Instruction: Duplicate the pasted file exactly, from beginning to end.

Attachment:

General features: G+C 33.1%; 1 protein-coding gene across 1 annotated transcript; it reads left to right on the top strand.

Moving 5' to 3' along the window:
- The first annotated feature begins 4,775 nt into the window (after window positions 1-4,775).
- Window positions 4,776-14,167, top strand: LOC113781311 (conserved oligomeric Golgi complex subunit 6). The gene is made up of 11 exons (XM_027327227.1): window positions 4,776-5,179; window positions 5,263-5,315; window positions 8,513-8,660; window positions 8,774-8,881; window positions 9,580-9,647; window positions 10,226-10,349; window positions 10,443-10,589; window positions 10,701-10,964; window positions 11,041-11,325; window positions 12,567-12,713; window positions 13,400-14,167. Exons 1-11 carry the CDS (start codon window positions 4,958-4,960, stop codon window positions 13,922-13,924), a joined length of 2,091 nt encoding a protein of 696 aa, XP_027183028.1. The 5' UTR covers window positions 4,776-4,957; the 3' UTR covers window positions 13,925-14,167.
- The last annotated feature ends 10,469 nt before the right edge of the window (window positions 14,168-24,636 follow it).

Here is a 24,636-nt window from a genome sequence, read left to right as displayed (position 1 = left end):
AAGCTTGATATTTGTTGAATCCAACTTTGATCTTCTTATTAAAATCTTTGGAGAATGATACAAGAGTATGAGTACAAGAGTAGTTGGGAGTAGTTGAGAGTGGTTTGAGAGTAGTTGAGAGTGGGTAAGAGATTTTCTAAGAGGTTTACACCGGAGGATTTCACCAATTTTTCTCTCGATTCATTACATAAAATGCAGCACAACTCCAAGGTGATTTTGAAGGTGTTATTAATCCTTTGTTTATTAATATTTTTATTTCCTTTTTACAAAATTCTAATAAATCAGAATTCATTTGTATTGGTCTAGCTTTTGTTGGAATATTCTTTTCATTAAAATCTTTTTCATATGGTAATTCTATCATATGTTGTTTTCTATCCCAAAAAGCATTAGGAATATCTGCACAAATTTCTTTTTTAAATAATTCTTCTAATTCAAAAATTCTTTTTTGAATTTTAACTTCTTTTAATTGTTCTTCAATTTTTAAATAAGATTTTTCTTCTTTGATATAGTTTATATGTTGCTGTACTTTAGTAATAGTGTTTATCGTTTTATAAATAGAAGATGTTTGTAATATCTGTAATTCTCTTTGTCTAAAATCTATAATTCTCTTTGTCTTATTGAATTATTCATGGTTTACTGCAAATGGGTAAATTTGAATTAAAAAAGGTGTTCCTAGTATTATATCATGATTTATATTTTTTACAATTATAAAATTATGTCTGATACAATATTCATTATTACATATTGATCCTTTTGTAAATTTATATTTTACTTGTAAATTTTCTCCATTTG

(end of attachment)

General features: G+C 33.1%; 1 protein-coding gene across 1 annotated transcript; it reads left to right on the top strand.

Moving 5' to 3' along the window:
- The first annotated feature begins 4,775 nt into the window (after window positions 1-4,775).
- Window positions 4,776-14,167, top strand: LOC113781311 (conserved oligomeric Golgi complex subunit 6). The gene is made up of 11 exons (XM_027327227.1): window positions 4,776-5,179; window positions 5,263-5,315; window positions 8,513-8,660; window positions 8,774-8,881; window positions 9,580-9,647; window positions 10,226-10,349; window positions 10,443-10,589; window positions 10,701-10,964; window positions 11,041-11,325; window positions 12,567-12,713; window positions 13,400-14,167. Exons 1-11 carry the CDS (start codon window positions 4,958-4,960, stop codon window positions 13,922-13,924), a joined length of 2,091 nt encoding a protein of 696 aa, XP_027183028.1. The 5' UTR covers window positions 4,776-4,957; the 3' UTR covers window positions 13,925-14,167.
- The last annotated feature ends 10,469 nt before the right edge of the window (window positions 14,168-24,636 follow it).

Here is a 24,636-nt window from a genome sequence, read left to right as displayed (position 1 = left end):
AAGCTTGATATTTGTTGAATCCAACTTTGATCTTCTTATTAAAATCTTTGGAGAATGATACAAGAGTATGAGTACAAGAGTAGTTGGGAGTAGTTGAGAGTGGTTTGAGAGTAGTTGAGAGTGGGTAAGAGATTTTCTAAGAGGTTTACACCGGAGGATTTCACCAATTTTTCTCTCGATTCATTACATAAAATGCAGCACAACTCCAAGGTGATTTTGAAGGTGTTATTAATCCTTTGTTTATTAATATTTTTATTTCCTTTTTACAAAATTCTAATAAATCAGAATTCATTTGTATTGGTCTAGCTTTTGTTGGAATATTCTTTTCATTAAAATCTTTTTCATATGGTAATTCTATCATATGTTGTTTTCTATCCCAAAAAGCATTAGGAATATCTGCACAAATTTCTTTTTTAAATAATTCTTCTAATTCAAAAATTCTTTTTTGAATTTTAACTTCTTTTAATTGTTCTTCAATTTTTAAATAAGATTTTTCTTCTTTGATATAGTTTATATGTTGCTGTACTTTAGTAATAGTGTTTATCGTTTTATAAATAGAAGATGTTTGTAATATCTGTAATTCTCTTTGTCTAAAATCTATAATTCTCTTTGTCTTATTGAATTATTCATGGTTTACTGCAAATGGGTAAATTTGAATTAAAAAAGGTGTTCCTAGTATTATATCATGATTTATATTTTTTACAATTATAAAATTATGTCTGATACAATATTCATTATTACATATTGATCCTTTTGTAAATTTATATTTTACTTGTAAATTTTCTCCATTTG